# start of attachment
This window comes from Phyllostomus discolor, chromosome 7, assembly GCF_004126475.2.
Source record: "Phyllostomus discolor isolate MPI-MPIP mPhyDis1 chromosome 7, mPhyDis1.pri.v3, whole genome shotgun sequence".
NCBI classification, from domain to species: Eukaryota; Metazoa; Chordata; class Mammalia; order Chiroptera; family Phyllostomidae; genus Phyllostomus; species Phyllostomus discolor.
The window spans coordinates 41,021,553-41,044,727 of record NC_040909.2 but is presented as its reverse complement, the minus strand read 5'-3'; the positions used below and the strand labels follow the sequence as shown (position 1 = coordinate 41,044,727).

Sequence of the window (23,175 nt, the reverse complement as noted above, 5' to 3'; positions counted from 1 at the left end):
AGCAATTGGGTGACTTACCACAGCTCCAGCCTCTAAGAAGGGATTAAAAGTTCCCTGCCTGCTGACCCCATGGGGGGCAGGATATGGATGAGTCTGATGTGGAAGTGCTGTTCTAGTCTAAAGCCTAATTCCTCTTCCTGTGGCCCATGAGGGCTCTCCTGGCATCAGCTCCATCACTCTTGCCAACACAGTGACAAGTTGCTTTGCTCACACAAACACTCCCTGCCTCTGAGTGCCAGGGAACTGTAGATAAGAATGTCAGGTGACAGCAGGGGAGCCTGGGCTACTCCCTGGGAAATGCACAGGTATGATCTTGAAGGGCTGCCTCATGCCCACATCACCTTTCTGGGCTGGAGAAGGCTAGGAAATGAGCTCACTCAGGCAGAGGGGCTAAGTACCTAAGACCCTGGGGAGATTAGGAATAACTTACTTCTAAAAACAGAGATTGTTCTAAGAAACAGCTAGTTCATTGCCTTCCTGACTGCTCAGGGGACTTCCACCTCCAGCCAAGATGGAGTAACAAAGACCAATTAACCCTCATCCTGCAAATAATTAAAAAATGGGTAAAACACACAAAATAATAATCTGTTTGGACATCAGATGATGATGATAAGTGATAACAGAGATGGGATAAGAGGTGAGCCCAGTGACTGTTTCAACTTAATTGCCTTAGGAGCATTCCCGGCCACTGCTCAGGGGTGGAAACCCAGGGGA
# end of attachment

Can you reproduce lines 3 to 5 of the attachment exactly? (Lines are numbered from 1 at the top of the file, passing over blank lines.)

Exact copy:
NCBI classification, from domain to species: Eukaryota; Metazoa; Chordata; class Mammalia; order Chiroptera; family Phyllostomidae; genus Phyllostomus; species Phyllostomus discolor.
The window spans coordinates 41,021,553-41,044,727 of record NC_040909.2 but is presented as its reverse complement, the minus strand read 5'-3'; the positions used below and the strand labels follow the sequence as shown (position 1 = coordinate 41,044,727).

Sequence of the window (23,175 nt, the reverse complement as noted above, 5' to 3'; positions counted from 1 at the left end):